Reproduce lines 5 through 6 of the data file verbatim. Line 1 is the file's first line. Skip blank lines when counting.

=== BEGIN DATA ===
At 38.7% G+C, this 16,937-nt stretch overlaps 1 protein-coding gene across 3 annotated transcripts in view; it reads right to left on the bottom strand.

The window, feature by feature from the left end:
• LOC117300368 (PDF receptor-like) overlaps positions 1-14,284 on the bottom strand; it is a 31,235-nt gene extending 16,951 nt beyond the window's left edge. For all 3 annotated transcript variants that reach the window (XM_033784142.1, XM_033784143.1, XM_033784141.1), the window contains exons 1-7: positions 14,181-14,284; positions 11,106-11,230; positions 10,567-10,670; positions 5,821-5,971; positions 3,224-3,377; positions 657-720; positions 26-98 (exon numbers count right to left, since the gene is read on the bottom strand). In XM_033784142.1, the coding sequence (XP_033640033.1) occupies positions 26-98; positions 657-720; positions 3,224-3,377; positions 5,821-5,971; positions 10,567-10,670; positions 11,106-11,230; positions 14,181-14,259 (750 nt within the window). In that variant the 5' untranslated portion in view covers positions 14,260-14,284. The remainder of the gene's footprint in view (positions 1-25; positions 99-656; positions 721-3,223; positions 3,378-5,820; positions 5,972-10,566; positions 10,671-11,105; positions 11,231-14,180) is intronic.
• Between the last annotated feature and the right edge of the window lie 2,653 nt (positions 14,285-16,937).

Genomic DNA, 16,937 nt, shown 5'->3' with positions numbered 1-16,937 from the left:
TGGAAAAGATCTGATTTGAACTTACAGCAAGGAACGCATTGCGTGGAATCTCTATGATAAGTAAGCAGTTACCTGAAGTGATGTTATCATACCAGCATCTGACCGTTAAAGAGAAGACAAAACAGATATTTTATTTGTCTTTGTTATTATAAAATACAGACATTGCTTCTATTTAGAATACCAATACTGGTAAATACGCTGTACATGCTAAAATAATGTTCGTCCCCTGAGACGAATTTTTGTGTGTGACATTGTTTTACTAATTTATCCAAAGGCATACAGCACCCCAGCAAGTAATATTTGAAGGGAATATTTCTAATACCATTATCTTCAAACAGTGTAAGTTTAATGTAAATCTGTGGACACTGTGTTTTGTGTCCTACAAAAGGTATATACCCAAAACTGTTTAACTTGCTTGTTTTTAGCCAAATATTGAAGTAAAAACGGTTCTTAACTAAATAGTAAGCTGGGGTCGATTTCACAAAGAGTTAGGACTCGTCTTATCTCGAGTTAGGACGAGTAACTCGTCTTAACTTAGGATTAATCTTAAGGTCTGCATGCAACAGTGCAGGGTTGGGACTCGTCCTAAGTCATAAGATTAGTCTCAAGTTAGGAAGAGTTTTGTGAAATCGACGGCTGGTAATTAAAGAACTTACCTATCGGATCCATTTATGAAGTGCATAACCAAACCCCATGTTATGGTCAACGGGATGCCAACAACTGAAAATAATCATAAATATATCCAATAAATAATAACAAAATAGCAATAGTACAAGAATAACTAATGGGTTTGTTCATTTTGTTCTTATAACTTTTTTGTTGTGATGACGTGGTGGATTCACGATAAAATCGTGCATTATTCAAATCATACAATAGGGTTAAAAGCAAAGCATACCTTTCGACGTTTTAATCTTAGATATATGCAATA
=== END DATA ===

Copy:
Genomic DNA, 16,937 nt, shown 5'->3' with positions numbered 1-16,937 from the left:
TGGAAAAGATCTGATTTGAACTTACAGCAAGGAACGCATTGCGTGGAATCTCTATGATAAGTAAGCAGTTACCTGAAGTGATGTTATCATACCAGCATCTGACCGTTAAAGAGAAGACAAAACAGATATTTTATTTGTCTTTGTTATTATAAAATACAGACATTGCTTCTATTTAGAATACCAATACTGGTAAATACGCTGTACATGCTAAAATAATGTTCGTCCCCTGAGACGAATTTTTGTGTGTGACATTGTTTTACTAATTTATCCAAAGGCATACAGCACCCCAGCAAGTAATATTTGAAGGGAATATTTCTAATACCATTATCTTCAAACAGTGTAAGTTTAATGTAAATCTGTGGACACTGTGTTTTGTGTCCTACAAAAGGTATATACCCAAAACTGTTTAACTTGCTTGTTTTTAGCCAAATATTGAAGTAAAAACGGTTCTTAACTAAATAGTAAGCTGGGGTCGATTTCACAAAGAGTTAGGACTCGTCTTATCTCGAGTTAGGACGAGTAACTCGTCTTAACTTAGGATTAATCTTAAGGTCTGCATGCAACAGTGCAGGGTTGGGACTCGTCCTAAGTCATAAGATTAGTCTCAAGTTAGGAAGAGTTTTGTGAAATCGACGGCTGGTAATTAAAGAACTTACCTATCGGATCCATTTATGAAGTGCATAACCAAACCCCATGTTATGGTCAACGGGATGCCAACAACTGAAAATAATCATAAATATATCCAATAAATAATAACAAAATAGCAATAGTACAAGAATAACTAATGGGTTTGTTCATTTTGTTCTTATAACTTTTTTGTTGTGATGACGTGGTGGATTCACGATAAAATCGTGCATTATTCAAATCATACAATAGGGTTAAAAGCAAAGCATACCTTTCGACGTTTTAATCTTAGATATATGCAATA